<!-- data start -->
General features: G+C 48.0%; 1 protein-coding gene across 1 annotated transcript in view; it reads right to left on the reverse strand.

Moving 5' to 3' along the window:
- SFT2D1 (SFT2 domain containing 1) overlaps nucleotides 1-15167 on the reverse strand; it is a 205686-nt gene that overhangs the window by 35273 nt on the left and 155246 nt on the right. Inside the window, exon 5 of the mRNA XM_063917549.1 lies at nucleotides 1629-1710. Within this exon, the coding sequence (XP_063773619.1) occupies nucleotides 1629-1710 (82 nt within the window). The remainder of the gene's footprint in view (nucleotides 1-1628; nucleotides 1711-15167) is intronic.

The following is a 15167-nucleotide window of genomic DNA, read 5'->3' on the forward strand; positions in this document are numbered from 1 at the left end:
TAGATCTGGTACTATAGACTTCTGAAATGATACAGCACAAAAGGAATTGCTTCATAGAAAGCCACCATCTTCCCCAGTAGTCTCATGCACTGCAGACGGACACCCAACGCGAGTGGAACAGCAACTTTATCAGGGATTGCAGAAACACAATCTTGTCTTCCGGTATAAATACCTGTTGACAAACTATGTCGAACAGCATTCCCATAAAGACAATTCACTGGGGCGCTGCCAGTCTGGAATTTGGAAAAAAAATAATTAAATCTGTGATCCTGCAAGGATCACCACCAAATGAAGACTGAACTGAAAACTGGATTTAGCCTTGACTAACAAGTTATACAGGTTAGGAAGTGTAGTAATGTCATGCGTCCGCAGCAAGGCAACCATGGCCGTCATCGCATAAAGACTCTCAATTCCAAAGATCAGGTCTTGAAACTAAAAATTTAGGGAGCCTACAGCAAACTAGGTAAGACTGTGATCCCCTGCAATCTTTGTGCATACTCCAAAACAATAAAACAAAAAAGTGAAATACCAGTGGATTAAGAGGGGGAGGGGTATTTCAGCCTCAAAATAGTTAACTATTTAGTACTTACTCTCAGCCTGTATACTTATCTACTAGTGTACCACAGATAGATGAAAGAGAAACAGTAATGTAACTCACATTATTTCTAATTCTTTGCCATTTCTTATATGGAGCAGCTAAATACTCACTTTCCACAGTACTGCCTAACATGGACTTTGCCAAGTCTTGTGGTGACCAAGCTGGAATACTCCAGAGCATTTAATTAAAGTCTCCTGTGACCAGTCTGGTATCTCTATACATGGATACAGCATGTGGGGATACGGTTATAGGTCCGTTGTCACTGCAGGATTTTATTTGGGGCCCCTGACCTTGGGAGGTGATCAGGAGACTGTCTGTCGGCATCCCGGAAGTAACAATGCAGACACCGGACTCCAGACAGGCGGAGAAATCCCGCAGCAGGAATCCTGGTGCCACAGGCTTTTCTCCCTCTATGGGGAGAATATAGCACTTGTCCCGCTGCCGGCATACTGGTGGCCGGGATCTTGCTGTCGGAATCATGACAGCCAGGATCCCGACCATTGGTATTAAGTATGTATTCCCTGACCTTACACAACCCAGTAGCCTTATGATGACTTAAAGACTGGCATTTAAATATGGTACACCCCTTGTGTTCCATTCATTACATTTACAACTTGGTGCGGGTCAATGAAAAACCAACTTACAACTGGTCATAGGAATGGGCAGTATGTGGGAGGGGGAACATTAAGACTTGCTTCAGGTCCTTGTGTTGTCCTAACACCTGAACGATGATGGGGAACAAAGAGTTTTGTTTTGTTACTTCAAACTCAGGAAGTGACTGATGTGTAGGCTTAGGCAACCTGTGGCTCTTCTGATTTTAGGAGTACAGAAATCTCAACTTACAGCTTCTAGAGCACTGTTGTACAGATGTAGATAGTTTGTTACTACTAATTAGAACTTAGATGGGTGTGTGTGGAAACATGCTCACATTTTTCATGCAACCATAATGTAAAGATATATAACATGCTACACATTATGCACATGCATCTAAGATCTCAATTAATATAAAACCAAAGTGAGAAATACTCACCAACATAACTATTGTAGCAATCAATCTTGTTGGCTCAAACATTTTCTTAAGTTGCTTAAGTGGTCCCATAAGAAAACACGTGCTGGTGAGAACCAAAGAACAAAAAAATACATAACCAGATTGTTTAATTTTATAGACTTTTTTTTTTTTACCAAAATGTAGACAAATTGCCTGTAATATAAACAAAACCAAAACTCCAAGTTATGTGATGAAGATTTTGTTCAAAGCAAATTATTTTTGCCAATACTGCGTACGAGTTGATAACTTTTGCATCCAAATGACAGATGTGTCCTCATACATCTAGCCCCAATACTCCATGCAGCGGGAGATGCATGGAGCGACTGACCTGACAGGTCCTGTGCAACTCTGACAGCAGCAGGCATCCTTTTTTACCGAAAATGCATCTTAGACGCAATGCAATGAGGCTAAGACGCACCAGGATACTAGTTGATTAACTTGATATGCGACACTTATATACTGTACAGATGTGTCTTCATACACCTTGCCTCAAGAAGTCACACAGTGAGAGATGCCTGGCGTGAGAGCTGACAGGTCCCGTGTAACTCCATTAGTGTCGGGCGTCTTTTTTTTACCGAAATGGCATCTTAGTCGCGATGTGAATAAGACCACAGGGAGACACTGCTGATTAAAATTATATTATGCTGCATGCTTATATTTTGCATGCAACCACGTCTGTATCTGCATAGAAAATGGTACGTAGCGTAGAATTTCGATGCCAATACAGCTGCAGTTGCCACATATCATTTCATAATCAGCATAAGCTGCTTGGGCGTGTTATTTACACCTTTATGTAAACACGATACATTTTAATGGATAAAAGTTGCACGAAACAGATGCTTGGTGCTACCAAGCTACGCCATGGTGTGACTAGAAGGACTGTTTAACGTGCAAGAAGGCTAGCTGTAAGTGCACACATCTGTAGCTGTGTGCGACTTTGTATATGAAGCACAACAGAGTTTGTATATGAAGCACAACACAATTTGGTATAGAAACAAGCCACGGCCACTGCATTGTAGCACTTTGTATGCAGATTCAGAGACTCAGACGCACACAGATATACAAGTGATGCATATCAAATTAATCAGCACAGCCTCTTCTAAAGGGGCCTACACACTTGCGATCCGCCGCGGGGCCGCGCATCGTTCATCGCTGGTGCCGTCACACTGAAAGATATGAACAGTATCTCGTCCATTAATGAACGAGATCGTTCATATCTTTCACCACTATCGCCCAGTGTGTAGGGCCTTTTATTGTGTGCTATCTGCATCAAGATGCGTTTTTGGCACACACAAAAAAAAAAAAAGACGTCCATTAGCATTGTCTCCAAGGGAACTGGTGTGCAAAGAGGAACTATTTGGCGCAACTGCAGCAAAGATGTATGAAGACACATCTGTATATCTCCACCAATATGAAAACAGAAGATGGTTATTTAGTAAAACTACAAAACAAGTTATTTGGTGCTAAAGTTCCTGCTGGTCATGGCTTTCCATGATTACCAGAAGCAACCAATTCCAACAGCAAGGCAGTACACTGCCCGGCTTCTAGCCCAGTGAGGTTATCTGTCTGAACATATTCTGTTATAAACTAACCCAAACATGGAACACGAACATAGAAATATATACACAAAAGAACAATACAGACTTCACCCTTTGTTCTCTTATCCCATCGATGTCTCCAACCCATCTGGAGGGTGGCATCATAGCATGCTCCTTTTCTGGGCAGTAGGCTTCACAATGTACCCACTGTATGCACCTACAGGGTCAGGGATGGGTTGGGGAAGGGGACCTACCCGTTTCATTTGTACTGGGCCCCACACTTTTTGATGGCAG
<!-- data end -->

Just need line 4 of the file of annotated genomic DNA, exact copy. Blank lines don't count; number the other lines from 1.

The following is a 15167-nucleotide window of genomic DNA, read 5'->3' on the forward strand; positions in this document are numbered from 1 at the left end: